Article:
On the first day of school, hoping to impress the class with his experience, my brother's teacher listed the many schools where he had taught over the previous decade. One boy, duly impressed, but not quite in the way the teacher had hoped, wondered, "Why were you fired so many times?"

It is always difficult to determine just how many previous employments should be listed on a resume or in a job interview. Listing too many places conveys sophistication and experience, but also, a lack of permanence and loyalty. Listing too few places conveys a sense of steady dependability, but also, a lack of versatility and flexibility.

Indeed, this is the very question we ponder when we consider changing our location or place of employment. Moving around prevents us from laying down roots and building upon previous successes. Staying in one place can result in missed opportunities.

How do we balance these two important, but contradictory considerations?

Two Parshahs

The name of a Torah reading often reflects the general theme of the portion. The Hebrew names of the two parshahs that are read this week are Nitzavim and Vayelech. Nitzavim means to stand firmly. Vayelech means to move forward.

The general theme of the first Torah portion is stationary permanence; to remain firmly committed to one vocation or calling. The general theme of the second Torah portion is forward momentum; to constantly move forward and explore new possibilities.

At first glance the two seem contradictory, yet as we probe the inner meaning of these concepts we discover that they are, in truth, complimentary.

In analyzing the two names we notice the order in which they are arrayed. First, Nitzavim; we commit ourselves to our original position. Only then, firmly rooted in our original state, do we permit ourselves to Vayelech--move forward and seek out new possibilities.

We must always ask ourselves why we seek new opportunities. Is it because we are generally malcontent, unable to remain in one place for long? Or have we maximized our full potential in this area and are seeking further room for growth? The latter is an acceptable reason to relocate, the former is not.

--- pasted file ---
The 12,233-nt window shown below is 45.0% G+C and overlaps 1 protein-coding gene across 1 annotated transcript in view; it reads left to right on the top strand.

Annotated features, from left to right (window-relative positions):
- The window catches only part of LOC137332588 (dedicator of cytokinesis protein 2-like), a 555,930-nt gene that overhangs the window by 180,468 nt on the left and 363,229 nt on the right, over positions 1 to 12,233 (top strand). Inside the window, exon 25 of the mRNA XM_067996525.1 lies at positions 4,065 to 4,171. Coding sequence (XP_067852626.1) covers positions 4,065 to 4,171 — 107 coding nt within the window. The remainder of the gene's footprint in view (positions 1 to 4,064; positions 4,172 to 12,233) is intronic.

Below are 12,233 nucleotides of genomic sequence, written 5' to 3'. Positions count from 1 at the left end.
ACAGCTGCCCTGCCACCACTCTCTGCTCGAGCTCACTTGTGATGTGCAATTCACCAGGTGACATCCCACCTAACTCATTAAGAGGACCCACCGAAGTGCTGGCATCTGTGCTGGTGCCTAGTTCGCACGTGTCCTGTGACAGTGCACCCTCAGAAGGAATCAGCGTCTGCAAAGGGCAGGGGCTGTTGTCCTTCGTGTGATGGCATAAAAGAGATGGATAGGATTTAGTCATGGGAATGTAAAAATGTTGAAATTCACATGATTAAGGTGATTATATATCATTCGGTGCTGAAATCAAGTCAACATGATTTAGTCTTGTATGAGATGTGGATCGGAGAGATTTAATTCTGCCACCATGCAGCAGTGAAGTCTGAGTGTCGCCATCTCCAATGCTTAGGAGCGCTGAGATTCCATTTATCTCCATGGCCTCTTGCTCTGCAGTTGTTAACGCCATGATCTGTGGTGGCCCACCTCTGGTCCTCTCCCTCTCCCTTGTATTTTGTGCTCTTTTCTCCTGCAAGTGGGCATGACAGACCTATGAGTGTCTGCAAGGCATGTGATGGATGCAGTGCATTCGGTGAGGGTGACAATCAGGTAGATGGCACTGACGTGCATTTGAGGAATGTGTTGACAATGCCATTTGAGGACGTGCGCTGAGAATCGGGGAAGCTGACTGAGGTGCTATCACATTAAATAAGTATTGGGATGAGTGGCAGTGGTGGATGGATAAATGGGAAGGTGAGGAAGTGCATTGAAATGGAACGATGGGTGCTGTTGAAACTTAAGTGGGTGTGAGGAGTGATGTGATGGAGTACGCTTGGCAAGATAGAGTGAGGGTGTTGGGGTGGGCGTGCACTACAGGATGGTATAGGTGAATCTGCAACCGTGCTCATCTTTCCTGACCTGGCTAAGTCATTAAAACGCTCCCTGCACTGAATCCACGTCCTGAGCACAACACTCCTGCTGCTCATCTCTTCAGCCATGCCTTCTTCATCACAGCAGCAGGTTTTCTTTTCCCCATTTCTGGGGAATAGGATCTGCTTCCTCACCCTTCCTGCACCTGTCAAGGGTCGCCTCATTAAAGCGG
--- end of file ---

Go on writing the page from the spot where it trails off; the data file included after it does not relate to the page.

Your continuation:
Only when we have maximized our potential in our current location is it appropriate to move forward. At that point, remaining stationary can cause stagnancy and complacency.


When we move into a new community and lay down roots with intention to remain, we naturally reach out to form new friendships and associations. When our stay is intended as temporary we tend not to form deep bonds. "Why form bonds," we ask ourselves, "if they are unlikely to last?"

Indeed, when Moses declared that the nation stood firmly before G‑d, he pointed out that they stood together. Leaders and princes stood alongside children, proselytes, wood-hewers and water-carriers.

A good way to measure the extent of our commitment to a community is to gauge our friendships within that community.

If you entered the community with a migratory mindset then you would not have developed genuine relationships with those around you. If you have developed genuine friendships, chances are that you have fully engaged your community. If you need to move forward at this point, it is not for a lack of trying to make it work.

Stationary Mobility

What can you do if you realize that you never did lay down firm roots in your community or place of employment and never really tried to make it work? Must you force yourself to stay even when your heart wants to leave?

We do, of course, have freedom of choice and may choose to leave; however, there are other options to consider. We might consider remaining in place and satisfying our desire for mobility by introducing new and innovative ideas to our existing framework.

This too is implied by the juxtaposition of the two Torah portions. It is possible to achieve the enthusiasm and momentum of mobility ("Vayelech") even when we remain stationary ("Nitzavim"). New horizons are not always found in new locations or places of employment. It is often possible to remain in our current position and find a novel approach that would stimulate us anew.

New Resolutions

As we approach the High Holidays we would do well to incorporate these ideas into our preparation for the new year. We resolved at the end of last year to improve in certain mitzvot. But as we look back we realize that we did not live up to those expectations and we wonder how to approach the coming year.

Should we dispense with last year's resolutions and try different resolutions this year? or should we recommit ourselves to last year's resolutions and pursue them till we succeed?

The proper approach is a combination of both. We must strengthen our resolve from last year and work to improve in those areas. At the same time, in an effort to generate new enthusiasm, we must also try our hand on new resolutions.

May we succeed in our resolutions and may we be granted a healthy and good new year.